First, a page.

Keeping Your Relationship Healthy
Remember life is about choices...you choose what kind of partner you like (tall, dark, handsome…), you choose whether to move in together or get married, you choose to stay together or to separate. Therefore the things you do to keep things together are based on choice. Here are some tips that many have benefited from...
- You don't have to feel loving to be loving. You can choose to be caring or careless, remember it's your choice.
You don't always deserve to be loved. We all do things wrong on occasions. This is because we are human. Remember you can choose to love your partner even when you feel they don't deserve it.
Choose to treat your partner with respect. You probably wouldn't want to be treated badly, and you are more likely to get positive responses from respect rather than ridicule!
Sometimes you just need a hug. This is the same for your partner and probably almost every other human being on this planet. Giving and receiving comfort, especially when things are tough, is essential in keeping your relationship healthy and happy. A listening ear, reassuring word or loving touch at the right time can build bridges where you felt they may have been destroyed long ago.
Listen…really listen. Don't just nod, grunt or mumble in tune with what they are saying. We have all done it at some time, or had it done to us, and know how infuriating this can be. It takes less than 10 minutes to share the events of our day and listen to how our partner's day has been. On average most UK residents spend more time watching advertisements on TV each night than they do talking to their loved ones.
Remember, what you said may not be what they hear. Misunderstandings are the main source of conflict in relationships. We generally do not set out to hurt one another, but are often offended by an ill-considered word. Even friendly fire can hurt!
Be sure you understand what is being said. During conflicts, or whilst discussing sensitive subject, be sure to feed back what you think your partner is saying before you say what you think or feel about the matter.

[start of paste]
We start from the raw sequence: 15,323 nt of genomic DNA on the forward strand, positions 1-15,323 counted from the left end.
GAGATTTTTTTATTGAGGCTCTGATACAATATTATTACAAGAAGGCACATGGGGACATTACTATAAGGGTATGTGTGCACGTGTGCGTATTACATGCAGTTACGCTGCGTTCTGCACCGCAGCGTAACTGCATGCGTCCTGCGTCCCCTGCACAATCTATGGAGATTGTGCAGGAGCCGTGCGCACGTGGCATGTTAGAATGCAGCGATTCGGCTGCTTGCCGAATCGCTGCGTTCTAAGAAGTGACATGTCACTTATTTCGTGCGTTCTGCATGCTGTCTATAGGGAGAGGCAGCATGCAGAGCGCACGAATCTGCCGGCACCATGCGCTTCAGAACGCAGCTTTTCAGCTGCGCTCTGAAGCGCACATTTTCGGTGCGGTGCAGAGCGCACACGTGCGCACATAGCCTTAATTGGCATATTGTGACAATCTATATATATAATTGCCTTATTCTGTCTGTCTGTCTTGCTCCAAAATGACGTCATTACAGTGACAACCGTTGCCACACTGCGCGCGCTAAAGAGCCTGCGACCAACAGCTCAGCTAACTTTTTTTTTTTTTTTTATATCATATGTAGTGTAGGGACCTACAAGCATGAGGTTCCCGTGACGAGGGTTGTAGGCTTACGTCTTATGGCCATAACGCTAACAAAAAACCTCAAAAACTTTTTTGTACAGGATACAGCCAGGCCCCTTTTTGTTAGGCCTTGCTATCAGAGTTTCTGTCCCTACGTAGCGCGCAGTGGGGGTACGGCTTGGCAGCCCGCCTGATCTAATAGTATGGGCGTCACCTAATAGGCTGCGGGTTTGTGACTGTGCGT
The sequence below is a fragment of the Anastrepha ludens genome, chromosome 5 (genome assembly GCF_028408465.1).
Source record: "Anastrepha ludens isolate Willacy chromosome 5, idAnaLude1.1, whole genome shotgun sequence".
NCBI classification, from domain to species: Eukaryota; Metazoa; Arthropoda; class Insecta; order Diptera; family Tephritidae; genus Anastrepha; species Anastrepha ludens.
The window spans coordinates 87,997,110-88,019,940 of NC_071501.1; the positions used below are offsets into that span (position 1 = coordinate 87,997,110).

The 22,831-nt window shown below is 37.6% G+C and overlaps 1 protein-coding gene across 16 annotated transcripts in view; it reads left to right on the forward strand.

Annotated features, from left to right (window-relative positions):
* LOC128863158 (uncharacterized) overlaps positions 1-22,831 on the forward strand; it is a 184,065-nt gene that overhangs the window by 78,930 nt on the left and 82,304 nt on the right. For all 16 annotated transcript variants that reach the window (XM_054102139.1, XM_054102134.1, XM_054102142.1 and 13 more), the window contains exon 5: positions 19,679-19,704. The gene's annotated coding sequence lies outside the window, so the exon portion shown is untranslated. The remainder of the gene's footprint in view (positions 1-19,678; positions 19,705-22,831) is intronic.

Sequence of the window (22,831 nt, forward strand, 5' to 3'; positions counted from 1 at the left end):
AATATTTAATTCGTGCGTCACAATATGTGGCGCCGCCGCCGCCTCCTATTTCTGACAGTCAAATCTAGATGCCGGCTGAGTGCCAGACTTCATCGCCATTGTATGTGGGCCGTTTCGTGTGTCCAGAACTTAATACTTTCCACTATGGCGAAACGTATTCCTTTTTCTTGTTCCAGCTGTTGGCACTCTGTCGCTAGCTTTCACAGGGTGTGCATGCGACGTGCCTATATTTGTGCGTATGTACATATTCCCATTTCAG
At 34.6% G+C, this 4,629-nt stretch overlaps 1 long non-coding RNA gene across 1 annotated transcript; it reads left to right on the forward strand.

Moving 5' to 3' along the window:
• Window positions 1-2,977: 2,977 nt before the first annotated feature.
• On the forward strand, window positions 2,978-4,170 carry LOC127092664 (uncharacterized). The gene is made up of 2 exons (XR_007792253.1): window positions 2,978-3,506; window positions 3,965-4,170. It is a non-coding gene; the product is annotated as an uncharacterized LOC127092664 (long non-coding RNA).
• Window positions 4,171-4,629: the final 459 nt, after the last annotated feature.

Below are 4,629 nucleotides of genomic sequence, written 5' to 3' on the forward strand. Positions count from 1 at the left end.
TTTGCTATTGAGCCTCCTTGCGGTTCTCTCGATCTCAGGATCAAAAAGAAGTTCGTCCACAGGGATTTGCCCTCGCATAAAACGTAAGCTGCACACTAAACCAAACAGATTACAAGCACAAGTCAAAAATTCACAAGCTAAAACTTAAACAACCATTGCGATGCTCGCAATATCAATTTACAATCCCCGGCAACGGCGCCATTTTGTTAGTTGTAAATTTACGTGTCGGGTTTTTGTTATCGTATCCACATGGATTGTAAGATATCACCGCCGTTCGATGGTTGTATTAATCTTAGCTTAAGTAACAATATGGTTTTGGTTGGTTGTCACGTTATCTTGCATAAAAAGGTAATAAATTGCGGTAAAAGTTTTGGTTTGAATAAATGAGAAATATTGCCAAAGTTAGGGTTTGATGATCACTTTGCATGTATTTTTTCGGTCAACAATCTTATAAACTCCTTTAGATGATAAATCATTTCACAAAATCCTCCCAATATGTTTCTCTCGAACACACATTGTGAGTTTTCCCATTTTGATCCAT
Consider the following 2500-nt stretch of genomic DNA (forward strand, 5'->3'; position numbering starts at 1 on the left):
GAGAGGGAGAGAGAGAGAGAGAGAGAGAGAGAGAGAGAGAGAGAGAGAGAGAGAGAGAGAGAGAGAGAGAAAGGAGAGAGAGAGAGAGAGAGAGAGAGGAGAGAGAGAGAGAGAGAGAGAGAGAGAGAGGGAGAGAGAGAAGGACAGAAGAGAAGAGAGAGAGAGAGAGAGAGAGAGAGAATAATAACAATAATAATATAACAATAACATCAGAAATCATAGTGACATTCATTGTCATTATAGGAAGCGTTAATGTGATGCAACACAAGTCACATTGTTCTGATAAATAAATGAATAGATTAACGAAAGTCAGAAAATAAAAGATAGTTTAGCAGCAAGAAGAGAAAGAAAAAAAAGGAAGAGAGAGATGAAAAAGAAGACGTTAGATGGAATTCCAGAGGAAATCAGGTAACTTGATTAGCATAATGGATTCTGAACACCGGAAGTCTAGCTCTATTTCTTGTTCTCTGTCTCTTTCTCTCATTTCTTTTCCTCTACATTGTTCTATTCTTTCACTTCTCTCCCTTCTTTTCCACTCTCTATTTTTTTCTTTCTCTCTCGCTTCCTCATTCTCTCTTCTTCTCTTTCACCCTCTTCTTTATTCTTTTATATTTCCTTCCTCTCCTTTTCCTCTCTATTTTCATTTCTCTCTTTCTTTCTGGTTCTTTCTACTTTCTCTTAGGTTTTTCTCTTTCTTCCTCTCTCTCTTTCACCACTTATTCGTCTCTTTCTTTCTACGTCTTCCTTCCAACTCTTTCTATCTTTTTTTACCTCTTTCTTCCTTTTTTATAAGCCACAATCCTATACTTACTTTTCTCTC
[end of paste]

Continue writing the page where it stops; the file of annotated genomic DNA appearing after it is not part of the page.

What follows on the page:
Keep to the point!! It's very easy to bring up every grievance and hurt you've inflicted on each other when you are arguing. OK, that comment about your mother may still smart, however it's unlikely to have any bearing on your present argument. By keeping to the point you will be able to address the issue you need to resolve. Then, if necessary, talk to them about the comment about your mother later.
Help one another with the little things. Sharing the washing up can give you an ideal opportunity to talk about how your day has been!
Show your appreciation. Be specific about the things you like about your partner, praise can be a tonic when you're feeling low.
Adapted from "Ten Tips For Building A Marriage", by Care for the Family
More Information: Communication
More Information: Being Apart - Understanding Service Separation
More Information: Being Apart - Making the Homecoming Happy
More Information: Dealing with Relationship Difficulties
Care for the Family
Offering practical support and information, Care for the Family aims to promote strong family life and support those hurting due to family breakdown.
Web site: Care for the Family
Relate offers advice, relationship counselling, sex therapy, workshops, mediation, consultations and support face-to-face, by phone and through this website.
Web site: Relate
Couple Counselling (Scotland)
CCS exists to promote, develop and co-ordinate a confidential counselling service for people in marriage and other intimate personal relationships.
Web site: Couple Counselling (Scotland)
Scottish Marriage Care
Scottish Marriage Care is an independent charity with 40 years experience in the specialist field of relationship counselling. Our services are delivered through our 21 counselling outlets and are for couples of all ages and stages in their relationships. We counsel couples that are married, separated, divorced, co-habiting and living apart and our sessions are offered without judgement or discrimination regardless of client's race, personal beliefs, religion or social background.
Web site: http://www.scottishmarriagecare.org